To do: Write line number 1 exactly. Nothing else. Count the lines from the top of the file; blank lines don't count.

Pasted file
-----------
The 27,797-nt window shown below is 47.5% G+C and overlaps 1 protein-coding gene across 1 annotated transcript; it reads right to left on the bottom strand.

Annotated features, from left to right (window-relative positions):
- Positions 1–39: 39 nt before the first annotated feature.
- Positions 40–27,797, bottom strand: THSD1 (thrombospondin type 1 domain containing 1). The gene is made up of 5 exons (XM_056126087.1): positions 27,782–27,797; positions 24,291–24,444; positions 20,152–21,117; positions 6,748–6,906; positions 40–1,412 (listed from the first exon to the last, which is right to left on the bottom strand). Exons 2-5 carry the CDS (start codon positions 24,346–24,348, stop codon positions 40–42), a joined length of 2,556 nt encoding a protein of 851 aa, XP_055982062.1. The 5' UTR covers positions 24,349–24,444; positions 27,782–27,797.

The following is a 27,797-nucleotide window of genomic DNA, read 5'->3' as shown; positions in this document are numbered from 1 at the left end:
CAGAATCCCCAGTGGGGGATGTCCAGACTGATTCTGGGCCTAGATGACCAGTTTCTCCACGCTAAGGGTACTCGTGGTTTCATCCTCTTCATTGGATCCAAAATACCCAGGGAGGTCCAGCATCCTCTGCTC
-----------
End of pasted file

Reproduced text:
The 27,797-nt window shown below is 47.5% G+C and overlaps 1 protein-coding gene across 1 annotated transcript; it reads right to left on the bottom strand.